- Instead of folding the pastry in rolls, fold them in triangles.
- serve as a cold apéritif before dinner with a cold dry white wine.
- The same recipe can be used in different ways: as a crumble with a breadcrumb, butter and oats topping and baked in the oven. OR topped with mashed potatoes and baked in the oven, OR with flour and butter and eggs added for some fish cakes…
- Can be served small as a starter or larger as a light lunch with a big mixed salad.
Some Koi images. I’m not truly a fish person, but Koi can fascinate me with their movements, their colors and their behaviour. they really have personalities, which I didn’t believe until I saw it for myself. I have done some paintings and some studies of them, but find it very difficult…it is much easier to capture the personality of a person than a fish!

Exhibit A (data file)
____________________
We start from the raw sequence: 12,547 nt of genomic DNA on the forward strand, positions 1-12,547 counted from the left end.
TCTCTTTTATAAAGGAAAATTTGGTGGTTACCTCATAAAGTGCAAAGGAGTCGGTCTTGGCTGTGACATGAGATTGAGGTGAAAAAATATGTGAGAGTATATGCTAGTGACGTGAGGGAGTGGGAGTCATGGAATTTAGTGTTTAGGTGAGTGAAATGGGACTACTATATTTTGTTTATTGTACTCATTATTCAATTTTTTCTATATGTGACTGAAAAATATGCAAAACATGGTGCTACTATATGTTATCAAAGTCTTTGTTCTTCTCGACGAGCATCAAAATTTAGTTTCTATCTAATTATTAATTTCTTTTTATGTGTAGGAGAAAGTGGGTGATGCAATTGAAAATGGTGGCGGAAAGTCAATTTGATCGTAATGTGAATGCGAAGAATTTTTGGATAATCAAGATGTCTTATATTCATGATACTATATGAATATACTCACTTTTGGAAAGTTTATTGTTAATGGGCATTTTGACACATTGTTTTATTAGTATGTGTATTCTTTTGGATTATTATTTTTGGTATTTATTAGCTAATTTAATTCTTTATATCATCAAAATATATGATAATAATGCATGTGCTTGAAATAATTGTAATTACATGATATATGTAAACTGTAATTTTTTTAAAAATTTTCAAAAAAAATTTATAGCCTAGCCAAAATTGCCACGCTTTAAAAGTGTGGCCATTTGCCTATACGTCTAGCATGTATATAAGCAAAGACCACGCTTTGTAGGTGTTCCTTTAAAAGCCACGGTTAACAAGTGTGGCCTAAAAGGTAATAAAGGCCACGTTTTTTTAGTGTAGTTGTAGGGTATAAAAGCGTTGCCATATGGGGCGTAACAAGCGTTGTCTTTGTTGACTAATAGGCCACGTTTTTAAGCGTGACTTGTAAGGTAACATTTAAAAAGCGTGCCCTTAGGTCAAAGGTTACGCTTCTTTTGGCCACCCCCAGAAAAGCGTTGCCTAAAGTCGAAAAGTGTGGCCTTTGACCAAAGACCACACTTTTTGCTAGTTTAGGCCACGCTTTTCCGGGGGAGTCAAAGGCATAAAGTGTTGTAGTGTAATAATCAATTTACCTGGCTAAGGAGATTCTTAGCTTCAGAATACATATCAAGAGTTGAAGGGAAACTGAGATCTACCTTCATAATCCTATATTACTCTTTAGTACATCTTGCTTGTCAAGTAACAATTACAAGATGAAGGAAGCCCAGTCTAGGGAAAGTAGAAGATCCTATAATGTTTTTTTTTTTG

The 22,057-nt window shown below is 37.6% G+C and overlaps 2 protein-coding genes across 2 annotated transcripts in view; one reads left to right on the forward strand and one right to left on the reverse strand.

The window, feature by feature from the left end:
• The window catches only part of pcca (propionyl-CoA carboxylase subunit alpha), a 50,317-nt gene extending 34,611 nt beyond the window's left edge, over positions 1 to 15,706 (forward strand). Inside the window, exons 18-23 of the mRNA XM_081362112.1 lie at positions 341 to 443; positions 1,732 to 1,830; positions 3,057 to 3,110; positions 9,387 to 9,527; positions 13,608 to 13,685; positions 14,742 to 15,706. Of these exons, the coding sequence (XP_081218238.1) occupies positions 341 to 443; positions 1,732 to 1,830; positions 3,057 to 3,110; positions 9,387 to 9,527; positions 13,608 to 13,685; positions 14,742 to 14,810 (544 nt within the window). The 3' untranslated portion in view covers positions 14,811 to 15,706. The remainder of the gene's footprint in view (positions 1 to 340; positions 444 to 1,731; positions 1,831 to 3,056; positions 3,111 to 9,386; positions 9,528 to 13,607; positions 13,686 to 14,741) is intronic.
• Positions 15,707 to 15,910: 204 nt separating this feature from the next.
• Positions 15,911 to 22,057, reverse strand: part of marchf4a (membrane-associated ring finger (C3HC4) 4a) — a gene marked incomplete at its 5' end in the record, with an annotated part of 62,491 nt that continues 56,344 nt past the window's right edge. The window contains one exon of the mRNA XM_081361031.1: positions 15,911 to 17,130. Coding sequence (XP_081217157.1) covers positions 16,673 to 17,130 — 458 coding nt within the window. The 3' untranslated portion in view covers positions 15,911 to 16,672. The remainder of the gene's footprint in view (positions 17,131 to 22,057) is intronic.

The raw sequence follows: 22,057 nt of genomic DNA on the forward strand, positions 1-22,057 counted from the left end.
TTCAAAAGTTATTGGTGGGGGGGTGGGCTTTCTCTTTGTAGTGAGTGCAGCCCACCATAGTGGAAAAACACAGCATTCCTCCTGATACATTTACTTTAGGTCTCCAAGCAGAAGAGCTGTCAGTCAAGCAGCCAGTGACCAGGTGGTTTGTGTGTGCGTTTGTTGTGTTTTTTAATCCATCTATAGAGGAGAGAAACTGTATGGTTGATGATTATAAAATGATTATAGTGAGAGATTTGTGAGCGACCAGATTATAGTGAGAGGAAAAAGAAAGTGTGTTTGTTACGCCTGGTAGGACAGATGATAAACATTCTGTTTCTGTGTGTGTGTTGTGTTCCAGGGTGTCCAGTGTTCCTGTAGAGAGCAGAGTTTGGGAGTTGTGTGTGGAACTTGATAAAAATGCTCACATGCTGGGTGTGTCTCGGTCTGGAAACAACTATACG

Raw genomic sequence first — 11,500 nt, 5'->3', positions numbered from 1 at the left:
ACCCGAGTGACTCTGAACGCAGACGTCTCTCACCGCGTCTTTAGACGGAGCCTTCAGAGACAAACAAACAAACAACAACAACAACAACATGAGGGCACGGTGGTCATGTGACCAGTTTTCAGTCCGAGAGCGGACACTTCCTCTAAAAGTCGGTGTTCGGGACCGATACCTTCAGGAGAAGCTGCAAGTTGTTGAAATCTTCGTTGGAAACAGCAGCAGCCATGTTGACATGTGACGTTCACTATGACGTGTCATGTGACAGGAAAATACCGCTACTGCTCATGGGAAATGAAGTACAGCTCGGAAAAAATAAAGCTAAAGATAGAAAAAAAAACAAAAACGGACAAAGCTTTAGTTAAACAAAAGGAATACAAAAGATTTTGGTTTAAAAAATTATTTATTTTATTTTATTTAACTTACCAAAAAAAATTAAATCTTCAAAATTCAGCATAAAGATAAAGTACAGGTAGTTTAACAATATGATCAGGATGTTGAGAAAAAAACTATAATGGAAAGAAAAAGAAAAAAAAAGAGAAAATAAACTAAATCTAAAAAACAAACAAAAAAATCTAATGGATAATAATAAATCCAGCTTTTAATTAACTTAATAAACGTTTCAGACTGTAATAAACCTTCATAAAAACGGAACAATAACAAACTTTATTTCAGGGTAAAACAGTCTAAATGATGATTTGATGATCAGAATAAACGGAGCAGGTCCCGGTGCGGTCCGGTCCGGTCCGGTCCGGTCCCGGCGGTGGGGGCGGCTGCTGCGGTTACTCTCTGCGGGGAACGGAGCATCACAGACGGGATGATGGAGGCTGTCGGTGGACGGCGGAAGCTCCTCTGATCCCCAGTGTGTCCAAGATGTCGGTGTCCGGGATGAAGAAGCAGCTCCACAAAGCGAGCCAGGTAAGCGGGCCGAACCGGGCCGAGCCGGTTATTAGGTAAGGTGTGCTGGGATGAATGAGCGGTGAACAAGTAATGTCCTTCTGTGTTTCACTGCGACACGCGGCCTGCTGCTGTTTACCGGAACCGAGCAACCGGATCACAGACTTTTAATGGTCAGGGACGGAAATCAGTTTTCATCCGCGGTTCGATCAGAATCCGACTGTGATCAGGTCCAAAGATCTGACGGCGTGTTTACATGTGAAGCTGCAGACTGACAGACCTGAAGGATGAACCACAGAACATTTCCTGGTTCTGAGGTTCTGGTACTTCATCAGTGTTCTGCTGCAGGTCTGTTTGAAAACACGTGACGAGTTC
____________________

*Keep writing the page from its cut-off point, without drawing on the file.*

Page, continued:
Have a great weekend!
My courgette is taking over my potager here at Coin Perdu…beautiful and healthy with enormous bright green leaves and underneath those cheeky yellow flowers peeking through. The male flowers are starting to fall of and I’m picking them up and drying them to use as dried flowers for sprinkling over my salads…my latest craze; if you keep still long enough, I sprinkle you with dried flowers
The female courgettes are the only ones carrying fruit and I’ve picked some of both to stuff with a crab filling. Both male and female flowers are edible. If ever you can get hold of some courgette flowers…they are absolutely divine, from another world and savored slowly and deliberately…well, I’m a lady, I can’t say what I really think, but you’ll know what I mean when once you’ve enjoyed one!
- Serve the flowers stuffed, without steaming.